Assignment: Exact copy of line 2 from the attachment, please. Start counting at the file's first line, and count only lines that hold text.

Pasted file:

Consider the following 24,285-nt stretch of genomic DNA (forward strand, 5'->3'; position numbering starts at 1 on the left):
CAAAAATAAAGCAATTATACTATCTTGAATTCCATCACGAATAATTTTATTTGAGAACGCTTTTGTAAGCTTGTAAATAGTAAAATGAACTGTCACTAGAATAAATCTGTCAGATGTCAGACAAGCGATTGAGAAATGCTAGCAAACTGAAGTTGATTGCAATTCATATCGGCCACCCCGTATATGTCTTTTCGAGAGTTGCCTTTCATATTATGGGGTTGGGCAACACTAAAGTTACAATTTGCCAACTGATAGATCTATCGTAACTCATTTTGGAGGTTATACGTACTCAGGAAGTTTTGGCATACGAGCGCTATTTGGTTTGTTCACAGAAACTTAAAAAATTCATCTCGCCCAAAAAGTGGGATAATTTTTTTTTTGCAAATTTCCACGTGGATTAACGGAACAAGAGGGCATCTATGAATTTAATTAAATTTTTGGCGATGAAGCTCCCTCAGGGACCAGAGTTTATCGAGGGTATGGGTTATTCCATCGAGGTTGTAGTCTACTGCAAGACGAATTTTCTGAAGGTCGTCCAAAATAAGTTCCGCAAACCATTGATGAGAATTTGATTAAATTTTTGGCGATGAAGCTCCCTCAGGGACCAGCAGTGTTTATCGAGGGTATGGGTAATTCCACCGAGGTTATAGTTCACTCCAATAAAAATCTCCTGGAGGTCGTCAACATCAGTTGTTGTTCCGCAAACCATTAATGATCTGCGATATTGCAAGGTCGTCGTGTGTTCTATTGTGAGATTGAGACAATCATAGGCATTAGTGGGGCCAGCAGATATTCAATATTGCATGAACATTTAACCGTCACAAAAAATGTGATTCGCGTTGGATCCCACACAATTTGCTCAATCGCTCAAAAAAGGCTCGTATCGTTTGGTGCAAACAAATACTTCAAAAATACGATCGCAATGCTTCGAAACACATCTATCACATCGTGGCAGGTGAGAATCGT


CAAAAATAAAGCAATTATACTATCTTGAATTCCATCACGAATAATTTTATTTGAGAACGCTTTTGTAAGCTTGTAAATAGTAAAATGAACTGTCACTAGAATAAATCTGTCAGATGTCAGACAAGCGATTGAGAAATGCTAGCAAACTGAAGTTGATTGCAATTCATATCGGCCACCCCGTATATGTCTTTTCGAGAGTTGCCTTTCATATTATGGGGTTGGGCAACACTAAAGTTACAATTTGCCAACTGATAGATCTATCGTAACTCATTTTGGAGGTTATACGTACTCAGGAAGTTTTGGCATACGAGCGCTATTTGGTTTGTTCACAGAAACTTAAAAAATTCATCTCGCCCAAAAAGTGGGATAATTTTTTTTTTGCAAATTTCCACGTGGATTAACGGAACAAGAGGGCATCTATGAATTTAATTAAATTTTTGGCGATGAAGCTCCCTCAGGGACCAGAGTTTATCGAGGGTATGGGTTATTCCATCGAGGTTGTAGTCTACTGCAAGACGAATTTTCTGAAGGTCGTCCAAAATAAGTTCCGCAAACCATTGATGAGAATTTGATTAAATTTTTGGCGATGAAGCTCCCTCAGGGACCAGCAGTGTTTATCGAGGGTATGGGTAATTCCACCGAGGTTATAGTTCACTCCAATAAAAATCTCCTGGAGGTCGTCAACATCAGTTGTTGTTCCGCAAACCATTAATGATCTGCGATATTGCAAGGTCGTCGTGTGTTCTATTGTGAGATTGAGACAATCATAGGCATTAGTGGGGCCAGCAGATATTCAATATTGCATGAACATTTAACCGTCACAAAAAATGTGATTCGCGTTGGATCCCACACAATTTGCTCAATCGCTCAAAAAAGGCTCGTATCGTTTGGTGCAAACAAATACTTCAAAAATACGATCGCAATGCTTCGAAACACATCTATCACATCGTGGCAGGTGAGAATCGT